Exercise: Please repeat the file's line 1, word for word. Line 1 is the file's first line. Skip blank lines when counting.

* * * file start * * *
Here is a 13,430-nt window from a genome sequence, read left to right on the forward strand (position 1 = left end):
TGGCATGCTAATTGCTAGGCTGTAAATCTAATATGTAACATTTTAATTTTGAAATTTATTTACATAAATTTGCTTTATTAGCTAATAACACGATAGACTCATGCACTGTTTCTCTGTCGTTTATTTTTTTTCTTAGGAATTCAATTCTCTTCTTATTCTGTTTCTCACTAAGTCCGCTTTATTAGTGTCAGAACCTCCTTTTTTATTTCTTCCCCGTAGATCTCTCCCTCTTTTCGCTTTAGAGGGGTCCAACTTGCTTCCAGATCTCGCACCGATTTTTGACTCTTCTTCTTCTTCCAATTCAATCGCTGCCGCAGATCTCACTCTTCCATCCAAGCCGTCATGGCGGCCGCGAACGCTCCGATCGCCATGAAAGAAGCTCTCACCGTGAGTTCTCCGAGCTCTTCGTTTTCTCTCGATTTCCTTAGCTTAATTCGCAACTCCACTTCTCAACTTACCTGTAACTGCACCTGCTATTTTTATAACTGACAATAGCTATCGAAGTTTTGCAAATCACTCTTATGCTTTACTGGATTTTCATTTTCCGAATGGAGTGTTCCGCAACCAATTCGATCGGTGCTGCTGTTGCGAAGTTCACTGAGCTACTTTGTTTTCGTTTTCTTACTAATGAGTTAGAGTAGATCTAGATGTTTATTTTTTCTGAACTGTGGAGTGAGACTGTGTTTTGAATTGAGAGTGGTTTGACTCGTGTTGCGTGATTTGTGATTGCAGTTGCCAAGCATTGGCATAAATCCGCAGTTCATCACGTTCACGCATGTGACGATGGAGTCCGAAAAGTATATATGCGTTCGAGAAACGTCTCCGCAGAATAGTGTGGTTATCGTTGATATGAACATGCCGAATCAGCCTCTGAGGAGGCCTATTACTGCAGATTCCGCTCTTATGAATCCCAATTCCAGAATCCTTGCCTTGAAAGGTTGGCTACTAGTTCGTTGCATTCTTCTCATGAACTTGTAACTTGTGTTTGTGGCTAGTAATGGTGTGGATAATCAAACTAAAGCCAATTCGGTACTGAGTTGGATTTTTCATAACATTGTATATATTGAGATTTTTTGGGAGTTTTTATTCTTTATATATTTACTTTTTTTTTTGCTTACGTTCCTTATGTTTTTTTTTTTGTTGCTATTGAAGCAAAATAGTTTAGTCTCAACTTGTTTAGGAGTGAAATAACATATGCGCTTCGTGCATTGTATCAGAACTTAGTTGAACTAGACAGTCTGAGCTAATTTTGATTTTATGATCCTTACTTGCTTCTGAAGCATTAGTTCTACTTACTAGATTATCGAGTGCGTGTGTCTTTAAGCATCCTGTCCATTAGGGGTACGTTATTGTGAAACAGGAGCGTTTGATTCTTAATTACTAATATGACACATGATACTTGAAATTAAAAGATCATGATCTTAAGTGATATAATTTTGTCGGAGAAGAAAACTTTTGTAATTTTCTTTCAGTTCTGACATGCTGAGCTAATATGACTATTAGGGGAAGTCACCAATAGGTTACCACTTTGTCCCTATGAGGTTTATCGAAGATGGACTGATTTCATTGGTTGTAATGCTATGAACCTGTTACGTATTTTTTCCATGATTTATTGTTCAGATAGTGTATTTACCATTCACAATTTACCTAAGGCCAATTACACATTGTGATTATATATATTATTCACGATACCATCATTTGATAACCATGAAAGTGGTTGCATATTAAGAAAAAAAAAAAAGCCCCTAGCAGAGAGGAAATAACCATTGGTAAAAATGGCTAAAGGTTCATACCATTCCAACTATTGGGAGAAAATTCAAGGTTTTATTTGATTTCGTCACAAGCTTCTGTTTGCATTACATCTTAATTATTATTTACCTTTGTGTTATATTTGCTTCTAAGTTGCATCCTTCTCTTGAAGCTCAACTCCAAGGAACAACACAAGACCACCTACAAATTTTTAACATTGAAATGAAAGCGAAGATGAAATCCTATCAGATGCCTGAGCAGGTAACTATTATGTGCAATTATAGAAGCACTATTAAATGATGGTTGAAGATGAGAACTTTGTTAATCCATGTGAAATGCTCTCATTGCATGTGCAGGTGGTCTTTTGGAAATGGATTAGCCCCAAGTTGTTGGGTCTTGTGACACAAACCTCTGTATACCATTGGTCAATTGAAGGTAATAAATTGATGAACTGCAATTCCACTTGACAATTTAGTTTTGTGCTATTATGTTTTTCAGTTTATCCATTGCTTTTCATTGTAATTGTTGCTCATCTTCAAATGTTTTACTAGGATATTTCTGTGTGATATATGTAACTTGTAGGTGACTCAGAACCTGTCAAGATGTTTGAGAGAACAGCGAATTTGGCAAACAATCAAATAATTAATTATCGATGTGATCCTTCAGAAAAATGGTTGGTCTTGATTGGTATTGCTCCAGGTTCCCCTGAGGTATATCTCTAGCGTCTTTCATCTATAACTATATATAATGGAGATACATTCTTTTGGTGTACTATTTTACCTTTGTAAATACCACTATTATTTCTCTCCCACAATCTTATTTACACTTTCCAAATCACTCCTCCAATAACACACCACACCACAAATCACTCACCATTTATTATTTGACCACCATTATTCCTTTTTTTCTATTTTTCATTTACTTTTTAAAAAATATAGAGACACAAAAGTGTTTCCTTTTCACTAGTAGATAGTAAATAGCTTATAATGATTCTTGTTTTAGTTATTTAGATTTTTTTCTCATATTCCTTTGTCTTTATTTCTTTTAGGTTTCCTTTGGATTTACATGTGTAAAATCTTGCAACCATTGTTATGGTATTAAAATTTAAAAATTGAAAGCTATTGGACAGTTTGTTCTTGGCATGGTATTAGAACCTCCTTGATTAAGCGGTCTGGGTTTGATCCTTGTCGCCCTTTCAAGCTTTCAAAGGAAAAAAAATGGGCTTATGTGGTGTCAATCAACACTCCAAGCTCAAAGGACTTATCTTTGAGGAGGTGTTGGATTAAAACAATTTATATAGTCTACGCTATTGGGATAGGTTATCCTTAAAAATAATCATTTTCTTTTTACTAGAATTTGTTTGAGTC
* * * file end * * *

Here is a 13,430-nt window from a genome sequence, read left to right on the forward strand (position 1 = left end):